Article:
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Ronald Bailey | The Promised Land of Fracking





Matt Damon’s new film Promised Land is stoking the controversy over fracking, the shorthand for natural gas production using hydraulic fracturing and horizontal drilling. The film pits a big natural gas production company against economically stressed farmers in a Pennsylvania community who are being offered lots of money to permit drilling on their land. To illustrate the alleged evils of fracking, an environmental activist sets a model farm on fire in an elementary class. The film has gotten decidedly mixed reviews for its dramatic appeal and its characterization of the costs and benefits of fracking.

In fact, natural gas production in the United States is way up due to fracking. The process of fracking, which involves pumping water laced with sand and some small amounts of chemicals under high pressure into deep underground shale formations, has enabled drillers to release vast quantities of trapped natural gas. Thanks to fracking, shale gas production has grown from 1.3 trillion cubic feet (tcf) in 2007 to 7.8 tcf in 2011. According to the projections of the Energy Information Administration (EIA), U.S. natural gas production will rise from 23 tcf in 2011 to 33 tcf in 2040 and almost all of that increase will be due to shale gas production. In his 2012 State of the Union speech, President Obama cited estimates that the U.S. has enough natural gas to last 100 years. That estimate has been questioned, but even if it’s off by a few decades, there’s still plenty of natural gas to burn.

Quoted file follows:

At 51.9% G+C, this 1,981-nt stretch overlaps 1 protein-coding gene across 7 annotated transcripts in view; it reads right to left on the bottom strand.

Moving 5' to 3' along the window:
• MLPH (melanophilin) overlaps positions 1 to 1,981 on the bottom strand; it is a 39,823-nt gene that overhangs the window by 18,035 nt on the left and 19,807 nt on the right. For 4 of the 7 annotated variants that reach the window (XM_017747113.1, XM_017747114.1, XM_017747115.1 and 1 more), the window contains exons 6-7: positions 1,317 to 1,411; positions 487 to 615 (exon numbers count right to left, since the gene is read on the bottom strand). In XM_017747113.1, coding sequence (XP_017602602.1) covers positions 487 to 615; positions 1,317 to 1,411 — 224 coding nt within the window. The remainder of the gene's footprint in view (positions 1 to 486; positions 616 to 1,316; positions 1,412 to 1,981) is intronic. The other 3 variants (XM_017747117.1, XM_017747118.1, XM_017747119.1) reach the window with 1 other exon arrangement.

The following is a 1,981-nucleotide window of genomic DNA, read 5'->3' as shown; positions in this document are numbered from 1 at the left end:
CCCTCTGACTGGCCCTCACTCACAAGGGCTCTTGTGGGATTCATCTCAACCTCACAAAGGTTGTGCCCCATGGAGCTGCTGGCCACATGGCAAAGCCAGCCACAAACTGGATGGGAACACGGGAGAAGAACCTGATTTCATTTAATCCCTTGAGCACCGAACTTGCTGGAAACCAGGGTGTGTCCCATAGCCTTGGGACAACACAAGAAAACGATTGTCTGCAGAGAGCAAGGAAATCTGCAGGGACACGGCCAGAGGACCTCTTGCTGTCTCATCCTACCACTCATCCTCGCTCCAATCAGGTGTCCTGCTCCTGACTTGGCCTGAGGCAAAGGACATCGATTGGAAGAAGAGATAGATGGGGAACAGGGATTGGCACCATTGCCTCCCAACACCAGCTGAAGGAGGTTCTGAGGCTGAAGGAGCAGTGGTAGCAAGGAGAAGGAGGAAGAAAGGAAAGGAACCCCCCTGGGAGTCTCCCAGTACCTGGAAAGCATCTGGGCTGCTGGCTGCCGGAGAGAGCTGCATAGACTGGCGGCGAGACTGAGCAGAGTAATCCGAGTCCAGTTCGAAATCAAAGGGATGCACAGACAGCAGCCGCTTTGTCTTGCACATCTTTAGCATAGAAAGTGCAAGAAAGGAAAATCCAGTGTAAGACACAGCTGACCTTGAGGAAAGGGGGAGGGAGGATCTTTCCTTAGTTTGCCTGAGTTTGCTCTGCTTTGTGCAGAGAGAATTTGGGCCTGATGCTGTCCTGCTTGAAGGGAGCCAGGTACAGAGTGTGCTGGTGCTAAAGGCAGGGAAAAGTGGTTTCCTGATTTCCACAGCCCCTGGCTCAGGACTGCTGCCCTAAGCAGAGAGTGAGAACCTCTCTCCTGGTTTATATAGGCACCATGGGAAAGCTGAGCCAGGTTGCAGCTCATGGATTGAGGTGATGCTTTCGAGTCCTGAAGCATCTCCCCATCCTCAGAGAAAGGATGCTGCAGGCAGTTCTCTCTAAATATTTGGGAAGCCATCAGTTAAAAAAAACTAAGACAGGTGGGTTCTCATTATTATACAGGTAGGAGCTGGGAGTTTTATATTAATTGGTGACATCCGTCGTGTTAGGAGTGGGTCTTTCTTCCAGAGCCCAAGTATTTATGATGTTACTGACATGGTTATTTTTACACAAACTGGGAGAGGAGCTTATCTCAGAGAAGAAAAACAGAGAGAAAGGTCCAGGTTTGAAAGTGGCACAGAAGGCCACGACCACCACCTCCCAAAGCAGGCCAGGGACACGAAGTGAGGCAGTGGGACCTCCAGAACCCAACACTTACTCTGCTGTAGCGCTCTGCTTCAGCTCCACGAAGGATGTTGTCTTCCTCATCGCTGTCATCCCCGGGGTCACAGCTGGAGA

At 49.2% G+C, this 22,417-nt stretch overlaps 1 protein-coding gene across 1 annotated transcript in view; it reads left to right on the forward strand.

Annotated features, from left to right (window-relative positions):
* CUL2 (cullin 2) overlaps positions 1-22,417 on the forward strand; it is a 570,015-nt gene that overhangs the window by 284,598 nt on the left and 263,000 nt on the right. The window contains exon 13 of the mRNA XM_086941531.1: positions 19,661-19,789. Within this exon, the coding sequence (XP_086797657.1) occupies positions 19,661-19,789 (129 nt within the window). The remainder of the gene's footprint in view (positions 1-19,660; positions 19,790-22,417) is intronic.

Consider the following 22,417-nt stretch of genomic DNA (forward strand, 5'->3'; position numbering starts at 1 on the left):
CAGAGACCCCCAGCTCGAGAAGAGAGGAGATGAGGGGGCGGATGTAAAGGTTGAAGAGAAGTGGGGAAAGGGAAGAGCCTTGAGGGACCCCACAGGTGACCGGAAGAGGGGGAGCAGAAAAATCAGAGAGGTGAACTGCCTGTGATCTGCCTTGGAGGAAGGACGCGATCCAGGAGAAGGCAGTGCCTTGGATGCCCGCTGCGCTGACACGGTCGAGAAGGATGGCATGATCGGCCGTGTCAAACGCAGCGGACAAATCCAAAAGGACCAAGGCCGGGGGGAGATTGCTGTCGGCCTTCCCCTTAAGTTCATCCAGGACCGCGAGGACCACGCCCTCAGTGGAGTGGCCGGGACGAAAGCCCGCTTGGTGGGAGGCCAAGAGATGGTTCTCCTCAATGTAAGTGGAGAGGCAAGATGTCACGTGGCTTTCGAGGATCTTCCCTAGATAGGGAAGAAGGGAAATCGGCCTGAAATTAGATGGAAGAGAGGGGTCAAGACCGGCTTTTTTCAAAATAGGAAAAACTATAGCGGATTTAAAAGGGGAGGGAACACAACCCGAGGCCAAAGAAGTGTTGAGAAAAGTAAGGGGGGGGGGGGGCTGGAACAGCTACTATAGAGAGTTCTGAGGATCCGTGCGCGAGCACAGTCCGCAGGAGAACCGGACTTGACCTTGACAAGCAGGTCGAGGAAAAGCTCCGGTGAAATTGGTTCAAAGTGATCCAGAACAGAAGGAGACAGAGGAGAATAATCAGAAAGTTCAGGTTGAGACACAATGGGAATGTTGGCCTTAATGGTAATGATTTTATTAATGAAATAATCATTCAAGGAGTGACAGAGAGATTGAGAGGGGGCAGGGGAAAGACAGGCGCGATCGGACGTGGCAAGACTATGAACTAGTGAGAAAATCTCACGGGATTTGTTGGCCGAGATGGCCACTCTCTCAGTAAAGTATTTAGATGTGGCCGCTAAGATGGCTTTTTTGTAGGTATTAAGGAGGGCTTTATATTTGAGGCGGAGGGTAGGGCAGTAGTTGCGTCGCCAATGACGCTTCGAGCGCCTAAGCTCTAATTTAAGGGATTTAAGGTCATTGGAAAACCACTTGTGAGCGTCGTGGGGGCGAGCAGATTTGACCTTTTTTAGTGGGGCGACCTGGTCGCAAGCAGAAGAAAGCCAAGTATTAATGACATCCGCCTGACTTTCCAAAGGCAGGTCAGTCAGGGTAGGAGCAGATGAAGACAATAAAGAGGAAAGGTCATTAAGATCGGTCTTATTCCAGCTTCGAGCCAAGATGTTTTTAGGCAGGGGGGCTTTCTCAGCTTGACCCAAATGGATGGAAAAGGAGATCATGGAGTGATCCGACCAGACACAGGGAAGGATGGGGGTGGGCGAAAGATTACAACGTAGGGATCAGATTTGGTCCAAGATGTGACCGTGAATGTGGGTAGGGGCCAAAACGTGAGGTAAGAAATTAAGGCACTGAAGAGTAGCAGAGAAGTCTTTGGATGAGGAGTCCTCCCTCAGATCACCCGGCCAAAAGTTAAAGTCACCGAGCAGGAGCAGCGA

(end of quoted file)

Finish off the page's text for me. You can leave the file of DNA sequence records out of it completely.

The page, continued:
Environmental activists, who once hailed natural gas as the bridge fuel to the renewable energy future, have turned with a vengeance against it. Originally, activists who worried about man-made global warming produced by burning fossil fuels that emit carbon dioxide favored fracking because burning natural gas produces about half the carbon dioxide emitted by coal. However, local and national environmental groups have turned decisively against shale gas based on both not-in-my-backyard concerns and the fear that cheap natural gas undermines the economic case for solar and wind power.

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